She’ll be working for the same company, only in the Big Apple. She’ll even be returning to the same building she worked in during the mid-2000s, when we were newly married, childless, and living in Manhattan. A few months ago she was promoted into a management position, so that there is a feather in her professional cap.

We moved to London for Susan’s job in January 2018. Our plans always were to return to the USA. Originally, we thought we’d be in London only a couple of years. Those plans changed dramatically with the onset of COVID-19 in 2020, which put the kibosh on international travel and just about everything else. So, we dug in and went about our London lives.


I had serious reservations about picking up and moving to London those many years ago. When we had early discussions about it in 2017, my enthusiasm level was somewhere between lukewarm and you gotta be kidding me. We had two young daughters at the time, and a comfortable life in Charlotte. I figured we were planted for the long haul, and didn’t see the point in chasing across the Atlantic. It just seemed like a major change that would disrupt our lives in innumerable ways, and I feared how our daughters would adjust.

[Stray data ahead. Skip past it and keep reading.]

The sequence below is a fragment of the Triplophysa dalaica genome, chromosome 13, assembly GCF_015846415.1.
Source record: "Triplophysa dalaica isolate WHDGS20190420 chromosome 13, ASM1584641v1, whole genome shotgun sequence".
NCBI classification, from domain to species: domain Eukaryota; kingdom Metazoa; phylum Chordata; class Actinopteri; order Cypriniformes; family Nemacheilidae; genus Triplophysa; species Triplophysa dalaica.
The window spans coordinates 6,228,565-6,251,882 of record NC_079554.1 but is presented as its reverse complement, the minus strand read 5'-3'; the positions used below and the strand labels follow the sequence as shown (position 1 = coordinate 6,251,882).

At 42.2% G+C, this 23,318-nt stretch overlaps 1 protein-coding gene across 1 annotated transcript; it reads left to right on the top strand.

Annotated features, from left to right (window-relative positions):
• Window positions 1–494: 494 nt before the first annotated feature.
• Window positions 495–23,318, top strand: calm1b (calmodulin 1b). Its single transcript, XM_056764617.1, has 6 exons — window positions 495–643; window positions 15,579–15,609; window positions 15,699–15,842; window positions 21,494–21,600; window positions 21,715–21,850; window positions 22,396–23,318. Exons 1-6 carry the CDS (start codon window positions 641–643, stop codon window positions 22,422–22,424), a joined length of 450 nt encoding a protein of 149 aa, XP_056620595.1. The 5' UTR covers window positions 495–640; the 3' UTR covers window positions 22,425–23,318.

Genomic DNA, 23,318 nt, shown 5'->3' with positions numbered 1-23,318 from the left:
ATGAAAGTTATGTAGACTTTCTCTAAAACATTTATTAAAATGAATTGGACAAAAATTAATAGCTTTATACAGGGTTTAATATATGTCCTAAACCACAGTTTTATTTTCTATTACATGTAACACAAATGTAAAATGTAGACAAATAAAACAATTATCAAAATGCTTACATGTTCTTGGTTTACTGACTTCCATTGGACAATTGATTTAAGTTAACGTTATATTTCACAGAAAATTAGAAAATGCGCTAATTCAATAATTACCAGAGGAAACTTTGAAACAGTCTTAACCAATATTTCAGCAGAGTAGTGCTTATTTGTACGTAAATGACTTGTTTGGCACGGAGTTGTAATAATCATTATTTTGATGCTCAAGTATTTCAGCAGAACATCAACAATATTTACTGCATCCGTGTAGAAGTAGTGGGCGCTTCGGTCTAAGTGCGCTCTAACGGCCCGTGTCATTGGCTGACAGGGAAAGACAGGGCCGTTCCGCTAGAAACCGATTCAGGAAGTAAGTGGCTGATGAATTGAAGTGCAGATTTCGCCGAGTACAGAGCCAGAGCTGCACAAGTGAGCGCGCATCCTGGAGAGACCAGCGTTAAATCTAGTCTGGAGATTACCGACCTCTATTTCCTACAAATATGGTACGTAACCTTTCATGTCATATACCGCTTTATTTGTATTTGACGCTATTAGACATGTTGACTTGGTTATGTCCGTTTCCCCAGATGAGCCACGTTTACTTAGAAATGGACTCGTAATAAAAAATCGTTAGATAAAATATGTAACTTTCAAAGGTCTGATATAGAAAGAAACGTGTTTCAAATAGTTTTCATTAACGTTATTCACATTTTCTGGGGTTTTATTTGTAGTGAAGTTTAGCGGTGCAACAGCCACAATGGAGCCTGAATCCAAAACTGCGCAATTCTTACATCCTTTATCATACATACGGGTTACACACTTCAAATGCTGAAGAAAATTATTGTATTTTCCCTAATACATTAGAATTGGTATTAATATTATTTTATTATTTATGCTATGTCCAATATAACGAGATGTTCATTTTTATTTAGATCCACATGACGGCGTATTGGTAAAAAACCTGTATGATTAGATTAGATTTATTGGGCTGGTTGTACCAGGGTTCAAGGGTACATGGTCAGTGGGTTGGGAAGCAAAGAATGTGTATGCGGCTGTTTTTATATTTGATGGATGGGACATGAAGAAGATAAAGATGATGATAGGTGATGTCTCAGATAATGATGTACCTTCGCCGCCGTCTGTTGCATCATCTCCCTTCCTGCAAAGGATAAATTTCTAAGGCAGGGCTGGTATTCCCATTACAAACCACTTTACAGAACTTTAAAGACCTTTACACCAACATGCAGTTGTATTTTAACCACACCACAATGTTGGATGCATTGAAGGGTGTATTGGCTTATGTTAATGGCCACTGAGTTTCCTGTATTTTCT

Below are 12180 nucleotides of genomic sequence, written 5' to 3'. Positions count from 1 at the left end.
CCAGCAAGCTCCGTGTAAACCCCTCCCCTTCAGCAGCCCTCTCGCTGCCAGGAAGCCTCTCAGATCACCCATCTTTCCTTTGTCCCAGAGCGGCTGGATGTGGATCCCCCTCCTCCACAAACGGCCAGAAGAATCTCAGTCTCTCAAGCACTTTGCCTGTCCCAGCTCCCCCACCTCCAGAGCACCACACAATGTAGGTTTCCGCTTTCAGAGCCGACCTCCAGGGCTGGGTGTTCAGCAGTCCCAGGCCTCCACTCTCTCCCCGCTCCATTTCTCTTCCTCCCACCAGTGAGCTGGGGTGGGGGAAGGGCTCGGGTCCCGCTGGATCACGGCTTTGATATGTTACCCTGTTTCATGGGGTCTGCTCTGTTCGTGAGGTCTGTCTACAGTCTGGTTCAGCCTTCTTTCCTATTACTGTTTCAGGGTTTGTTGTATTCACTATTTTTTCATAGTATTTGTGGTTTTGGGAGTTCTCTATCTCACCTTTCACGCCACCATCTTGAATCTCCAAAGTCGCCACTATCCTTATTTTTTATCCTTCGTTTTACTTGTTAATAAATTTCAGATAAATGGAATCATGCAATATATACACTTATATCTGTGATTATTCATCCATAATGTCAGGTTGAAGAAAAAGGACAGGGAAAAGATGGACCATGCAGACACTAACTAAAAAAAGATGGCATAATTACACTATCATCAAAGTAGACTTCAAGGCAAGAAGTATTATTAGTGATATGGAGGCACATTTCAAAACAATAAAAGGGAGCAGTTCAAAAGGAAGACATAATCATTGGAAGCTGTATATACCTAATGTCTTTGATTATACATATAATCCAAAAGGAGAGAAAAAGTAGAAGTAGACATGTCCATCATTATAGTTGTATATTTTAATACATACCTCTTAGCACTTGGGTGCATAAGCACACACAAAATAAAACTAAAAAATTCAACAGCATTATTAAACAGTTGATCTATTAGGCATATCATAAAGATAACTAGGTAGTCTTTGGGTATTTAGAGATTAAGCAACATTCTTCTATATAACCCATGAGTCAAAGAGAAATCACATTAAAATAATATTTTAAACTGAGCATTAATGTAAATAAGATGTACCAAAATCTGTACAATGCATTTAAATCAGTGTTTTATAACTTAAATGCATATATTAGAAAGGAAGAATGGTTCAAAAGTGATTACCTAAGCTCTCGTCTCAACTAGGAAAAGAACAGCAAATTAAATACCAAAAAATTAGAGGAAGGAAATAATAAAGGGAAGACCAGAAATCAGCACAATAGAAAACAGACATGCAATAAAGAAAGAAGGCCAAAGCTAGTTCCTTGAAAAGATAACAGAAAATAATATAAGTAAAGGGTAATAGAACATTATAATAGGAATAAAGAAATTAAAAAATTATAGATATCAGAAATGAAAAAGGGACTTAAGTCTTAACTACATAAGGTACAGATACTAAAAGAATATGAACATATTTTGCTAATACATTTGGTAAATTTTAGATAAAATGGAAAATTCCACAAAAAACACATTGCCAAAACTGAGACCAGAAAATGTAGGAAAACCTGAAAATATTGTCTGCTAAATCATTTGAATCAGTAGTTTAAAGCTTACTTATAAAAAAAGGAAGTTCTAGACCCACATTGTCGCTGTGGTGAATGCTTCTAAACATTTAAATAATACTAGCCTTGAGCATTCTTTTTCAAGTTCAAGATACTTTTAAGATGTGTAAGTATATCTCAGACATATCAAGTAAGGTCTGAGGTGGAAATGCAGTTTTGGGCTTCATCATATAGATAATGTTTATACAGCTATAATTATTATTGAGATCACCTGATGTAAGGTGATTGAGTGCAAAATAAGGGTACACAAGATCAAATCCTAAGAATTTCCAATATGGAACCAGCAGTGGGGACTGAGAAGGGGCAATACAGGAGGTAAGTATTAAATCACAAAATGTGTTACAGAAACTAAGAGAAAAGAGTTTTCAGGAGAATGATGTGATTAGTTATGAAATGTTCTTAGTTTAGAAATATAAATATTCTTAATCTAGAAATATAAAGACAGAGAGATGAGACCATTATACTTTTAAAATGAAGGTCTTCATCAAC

But there was this other voice in my head….

….telling me it was a great professional opportunity for Susan, who worked hard to earn it. I also recognized that this could be a once-in-a-lifetime opportunity for us as a family. A company was willing to finance our move to one of the great cities of the world, on a continent with a rich and diverse culture we could experience up close. Millions of people around the world want to live in London, but most can’t because of the huge hurdles you have to jump. Those hurdles were already cleared for us.